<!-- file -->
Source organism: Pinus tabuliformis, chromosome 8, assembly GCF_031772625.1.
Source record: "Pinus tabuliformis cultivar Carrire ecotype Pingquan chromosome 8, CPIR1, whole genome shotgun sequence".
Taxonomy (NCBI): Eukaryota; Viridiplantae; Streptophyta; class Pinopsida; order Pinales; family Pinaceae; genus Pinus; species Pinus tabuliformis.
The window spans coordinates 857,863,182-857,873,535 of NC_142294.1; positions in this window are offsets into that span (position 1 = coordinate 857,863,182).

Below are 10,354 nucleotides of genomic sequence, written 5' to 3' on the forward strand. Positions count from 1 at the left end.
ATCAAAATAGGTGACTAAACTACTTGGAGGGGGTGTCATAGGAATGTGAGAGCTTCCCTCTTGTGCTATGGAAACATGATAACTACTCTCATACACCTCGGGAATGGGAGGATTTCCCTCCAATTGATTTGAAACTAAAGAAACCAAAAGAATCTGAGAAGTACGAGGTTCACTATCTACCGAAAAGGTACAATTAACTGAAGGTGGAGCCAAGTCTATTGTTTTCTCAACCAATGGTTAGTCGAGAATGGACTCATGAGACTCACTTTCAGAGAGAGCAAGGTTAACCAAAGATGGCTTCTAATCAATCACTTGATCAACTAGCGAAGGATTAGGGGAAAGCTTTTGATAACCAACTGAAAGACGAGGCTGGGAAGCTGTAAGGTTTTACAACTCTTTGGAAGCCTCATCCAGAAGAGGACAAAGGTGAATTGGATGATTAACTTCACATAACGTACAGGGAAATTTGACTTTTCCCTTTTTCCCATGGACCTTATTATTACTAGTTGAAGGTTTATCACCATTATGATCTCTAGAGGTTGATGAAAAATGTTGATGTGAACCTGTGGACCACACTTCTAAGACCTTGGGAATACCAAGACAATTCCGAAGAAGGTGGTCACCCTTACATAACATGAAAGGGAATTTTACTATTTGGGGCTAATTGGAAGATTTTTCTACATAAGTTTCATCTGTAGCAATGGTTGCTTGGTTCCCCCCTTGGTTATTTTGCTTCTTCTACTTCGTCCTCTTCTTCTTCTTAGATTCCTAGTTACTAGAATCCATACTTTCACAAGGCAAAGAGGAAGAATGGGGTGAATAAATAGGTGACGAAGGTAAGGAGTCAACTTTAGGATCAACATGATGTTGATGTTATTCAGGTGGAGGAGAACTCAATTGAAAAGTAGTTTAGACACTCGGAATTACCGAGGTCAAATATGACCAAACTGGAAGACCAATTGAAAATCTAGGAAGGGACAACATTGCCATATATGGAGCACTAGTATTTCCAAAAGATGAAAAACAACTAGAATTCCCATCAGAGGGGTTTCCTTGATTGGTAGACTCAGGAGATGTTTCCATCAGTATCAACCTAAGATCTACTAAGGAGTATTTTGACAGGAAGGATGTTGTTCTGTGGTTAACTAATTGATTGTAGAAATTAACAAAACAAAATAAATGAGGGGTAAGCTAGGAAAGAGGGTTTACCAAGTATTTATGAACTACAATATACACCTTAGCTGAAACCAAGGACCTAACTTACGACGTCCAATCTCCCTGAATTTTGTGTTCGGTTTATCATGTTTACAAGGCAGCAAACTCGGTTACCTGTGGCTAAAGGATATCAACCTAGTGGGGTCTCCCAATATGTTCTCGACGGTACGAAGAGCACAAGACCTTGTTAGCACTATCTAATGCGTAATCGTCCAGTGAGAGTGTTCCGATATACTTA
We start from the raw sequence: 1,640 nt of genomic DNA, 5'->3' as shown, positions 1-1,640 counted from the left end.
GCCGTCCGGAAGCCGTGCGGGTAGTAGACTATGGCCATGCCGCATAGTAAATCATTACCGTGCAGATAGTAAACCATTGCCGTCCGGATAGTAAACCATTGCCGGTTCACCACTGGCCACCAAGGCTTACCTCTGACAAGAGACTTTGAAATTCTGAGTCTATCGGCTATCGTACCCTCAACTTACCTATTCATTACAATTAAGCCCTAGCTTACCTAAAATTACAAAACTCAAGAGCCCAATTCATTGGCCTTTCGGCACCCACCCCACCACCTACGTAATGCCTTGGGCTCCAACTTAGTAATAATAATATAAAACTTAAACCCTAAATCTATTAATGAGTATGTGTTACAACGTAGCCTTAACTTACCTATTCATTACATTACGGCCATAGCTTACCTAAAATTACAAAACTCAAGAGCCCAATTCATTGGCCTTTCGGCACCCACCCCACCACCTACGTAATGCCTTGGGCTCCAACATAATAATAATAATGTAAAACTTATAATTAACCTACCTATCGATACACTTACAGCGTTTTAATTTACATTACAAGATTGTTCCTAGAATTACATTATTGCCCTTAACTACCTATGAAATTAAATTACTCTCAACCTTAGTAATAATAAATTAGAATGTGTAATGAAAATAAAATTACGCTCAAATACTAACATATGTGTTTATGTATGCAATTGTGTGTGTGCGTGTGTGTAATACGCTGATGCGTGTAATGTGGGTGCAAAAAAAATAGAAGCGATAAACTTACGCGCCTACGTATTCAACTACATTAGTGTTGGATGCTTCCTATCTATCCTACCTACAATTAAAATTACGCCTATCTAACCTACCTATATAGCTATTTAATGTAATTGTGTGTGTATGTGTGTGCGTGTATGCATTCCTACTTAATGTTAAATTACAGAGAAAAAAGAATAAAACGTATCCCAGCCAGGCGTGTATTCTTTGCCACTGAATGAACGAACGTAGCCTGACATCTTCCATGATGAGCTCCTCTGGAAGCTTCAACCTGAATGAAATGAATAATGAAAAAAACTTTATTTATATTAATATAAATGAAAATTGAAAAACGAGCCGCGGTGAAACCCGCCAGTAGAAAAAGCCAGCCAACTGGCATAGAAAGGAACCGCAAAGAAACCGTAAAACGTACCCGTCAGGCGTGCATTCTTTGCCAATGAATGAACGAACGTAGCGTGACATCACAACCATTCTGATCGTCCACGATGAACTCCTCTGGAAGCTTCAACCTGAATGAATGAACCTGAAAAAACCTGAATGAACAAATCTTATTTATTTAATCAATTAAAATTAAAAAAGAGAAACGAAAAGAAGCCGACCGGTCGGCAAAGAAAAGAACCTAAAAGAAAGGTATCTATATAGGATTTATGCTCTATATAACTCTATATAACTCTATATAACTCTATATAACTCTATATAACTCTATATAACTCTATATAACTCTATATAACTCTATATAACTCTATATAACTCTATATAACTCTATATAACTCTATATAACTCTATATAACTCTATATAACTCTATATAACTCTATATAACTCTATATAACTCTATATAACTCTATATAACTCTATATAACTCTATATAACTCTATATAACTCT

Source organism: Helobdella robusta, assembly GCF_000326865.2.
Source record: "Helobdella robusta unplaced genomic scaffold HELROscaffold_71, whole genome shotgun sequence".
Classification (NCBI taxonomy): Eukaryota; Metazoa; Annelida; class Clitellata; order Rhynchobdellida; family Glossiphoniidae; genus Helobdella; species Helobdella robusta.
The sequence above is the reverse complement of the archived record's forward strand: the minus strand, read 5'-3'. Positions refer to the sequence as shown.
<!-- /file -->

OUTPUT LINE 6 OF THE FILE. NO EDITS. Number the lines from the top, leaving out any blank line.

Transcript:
ATCAAAATAGGTGACTAAACTACTTGGAGGGGGTGTCATAGGAATGTGAGAGCTTCCCTCTTGTGCTATGGAAACATGATAACTACTCTCATACACCTCGGGAATGGGAGGATTTCCCTCCAATTGATTTGAAACTAAAGAAACCAAAAGAATCTGAGAAGTACGAGGTTCACTATCTACCGAAAAGGTACAATTAACTGAAGGTGGAGCCAAGTCTATTGTTTTCTCAACCAATGGTTAGTCGAGAATGGACTCATGAGACTCACTTTCAGAGAGAGCAAGGTTAACCAAAGATGGCTTCTAATCAATCACTTGATCAACTAGCGAAGGATTAGGGGAAAGCTTTTGATAACCAACTGAAAGACGAGGCTGGGAAGCTGTAAGGTTTTACAACTCTTTGGAAGCCTCATCCAGAAGAGGACAAAGGTGAATTGGATGATTAACTTCACATAACGTACAGGGAAATTTGACTTTTCCCTTTTTCCCATGGACCTTATTATTACTAGTTGAAGGTTTATCACCATTATGATCTCTAGAGGTTGATGAAAAATGTTGATGTGAACCTGTGGACCACACTTCTAAGACCTTGGGAATACCAAGACAATTCCGAAGAAGGTGGTCACCCTTACATAACATGAAAGGGAATTTTACTATTTGGGGCTAATTGGAAGATTTTTCTACATAAGTTTCATCTGTAGCAATGGTTGCTTGGTTCCCCCCTTGGTTATTTTGCTTCTTCTACTTCGTCCTCTTCTTCTTCTTAGATTCCTAGTTACTAGAATCCATACTTTCACAAGGCAAAGAGGAAGAATGGGGTGAATAAATAGGTGACGAAGGTAAGGAGTCAACTTTAGGATCAACATGATGTTGATGTTATTCAGGTGGAGGAGAACTCAATTGAAAAGTAGTTTAGACACTCGGAATTACCGAGGTCAAATATGACCAAACTGGAAGACCAATTGAAAATCTAGGAAGGGACAACATTGCCATATATGGAGCACTAGTATTTCCAAAAGATGAAAAACAACTAGAATTCCCATCAGAGGGGTTTCCTTGATTGGTAGACTCAGGAGATGTTTCCATCAGTATCAACCTAAGATCTACTAAGGAGTATTTTGACAGGAAGGATGTTGTTCTGTGGTTAACTAATTGATTGTAGAAATTAACAAAACAAAATAAATGAGGGGTAAGCTAGGAAAGAGGGTTTACCAAGTATTTATGAACTACAATATACACCTTAGCTGAAACCAAGGACCTAACTTACGACGTCCAATCTCCCTGAATTTTGTGTTCGGTTTATCATGTTTACAAGGCAGCAAACTCGGTTACCTGTGGCTAAAGGATATCAACCTAGTGGGGTCTCCCAATATGTTCTCGACGGTACGAAGAGCACAAGACCTTGTTAGCACTATCTAATGCGTAATCGTCCAGTGAGAGTGTTCCGATATACTTA